Leeds sets out plans to improve children and young people’s emotional and mental health

The NHS in Leeds and Leeds City Council have agreed eleven recommendations to improve the emotional and mental health of children and young people in the city including the redesign of support and services.
The Leeds recommendations result from a 6-month review, which involved all key partners in the city, and particularly the voice and experience of Leeds children and young people.
The recommendations were agreed the same day that the government national taskforce focusing on this area released its report (March 17th).
Dr Jane Mischenko, the children’s and maternity services commissioning lead for the NHS Leeds Clinical Commissioning Groups, is a member of the National Taskforce.
She said: “We’re delighted that our recommendations have been approved and will be working quickly to implement. Our recommendations align with those put forward by the National Taskforce yesterday and put us a step ahead in ensuring that services in Leeds are fit for purpose. We are leading the way on many fronts and are particularly proud to be able to demonstrate that improvements can be achieved through better links between the NHS, local authorities, charities, schools and other local services. This was one of the key issues highlighted in The National Taskforce Report.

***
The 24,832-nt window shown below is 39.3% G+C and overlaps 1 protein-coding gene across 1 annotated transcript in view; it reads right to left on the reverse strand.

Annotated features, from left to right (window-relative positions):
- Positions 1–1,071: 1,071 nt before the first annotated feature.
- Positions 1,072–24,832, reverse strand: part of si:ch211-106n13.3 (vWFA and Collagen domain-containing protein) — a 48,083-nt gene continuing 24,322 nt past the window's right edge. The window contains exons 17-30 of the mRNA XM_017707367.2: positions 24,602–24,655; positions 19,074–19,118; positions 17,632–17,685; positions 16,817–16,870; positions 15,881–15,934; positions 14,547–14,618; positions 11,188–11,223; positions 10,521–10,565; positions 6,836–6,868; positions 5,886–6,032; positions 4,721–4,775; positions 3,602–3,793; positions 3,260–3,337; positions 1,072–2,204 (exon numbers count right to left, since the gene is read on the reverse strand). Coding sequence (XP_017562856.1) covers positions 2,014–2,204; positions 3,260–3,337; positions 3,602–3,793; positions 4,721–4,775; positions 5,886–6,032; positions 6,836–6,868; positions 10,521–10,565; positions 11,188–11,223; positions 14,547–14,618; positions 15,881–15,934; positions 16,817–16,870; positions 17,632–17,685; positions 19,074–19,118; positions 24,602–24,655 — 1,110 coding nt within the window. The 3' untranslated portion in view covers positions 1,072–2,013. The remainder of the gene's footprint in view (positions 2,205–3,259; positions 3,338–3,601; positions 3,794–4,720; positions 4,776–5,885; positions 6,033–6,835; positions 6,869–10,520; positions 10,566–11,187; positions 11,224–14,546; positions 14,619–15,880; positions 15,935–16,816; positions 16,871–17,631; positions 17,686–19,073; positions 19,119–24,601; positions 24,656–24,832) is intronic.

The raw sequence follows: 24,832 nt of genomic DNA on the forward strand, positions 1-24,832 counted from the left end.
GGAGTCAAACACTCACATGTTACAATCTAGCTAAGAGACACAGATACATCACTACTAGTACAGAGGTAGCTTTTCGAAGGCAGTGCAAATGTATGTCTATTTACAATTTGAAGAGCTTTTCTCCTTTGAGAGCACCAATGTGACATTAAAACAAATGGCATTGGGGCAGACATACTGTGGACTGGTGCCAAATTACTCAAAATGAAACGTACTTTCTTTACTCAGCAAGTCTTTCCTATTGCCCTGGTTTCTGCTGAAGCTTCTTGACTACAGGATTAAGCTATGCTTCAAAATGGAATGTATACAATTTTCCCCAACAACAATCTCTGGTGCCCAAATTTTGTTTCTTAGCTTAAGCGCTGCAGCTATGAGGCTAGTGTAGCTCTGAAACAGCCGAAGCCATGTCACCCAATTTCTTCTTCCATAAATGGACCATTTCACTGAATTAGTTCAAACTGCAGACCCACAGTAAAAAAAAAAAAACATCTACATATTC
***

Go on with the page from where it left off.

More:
“The approval of our recommendations marks an important step; access to emotional and mental health support will be simpler, easier and earlier for children and young people in the city, something that they have repeatedly told us they need.”
The 11 recommendations focus on improving access and experience for children and young people using emotional and mental health services, prioritise dealing with issues early in the problem and include supporting vulnerable children better.
Working together locally, the NHS CCGs are investing around £360k in 2015/16 to bring waiting times for autism assessments within NICE guidance (12 weeks).

Key recommendations, of both the Leeds and National reviews are the need to support more local and accessible services, and for partners to work together to jointly commission services. From 2015/16 the three Leeds CCGs will jointly commission the locally delivered early intervention service with the 25 school clusters across Leeds.

There are exciting digital opportunities already underway, such as the development of a website ‘Mindmate’, which young people have been leading, in terms of content and design from the beginning.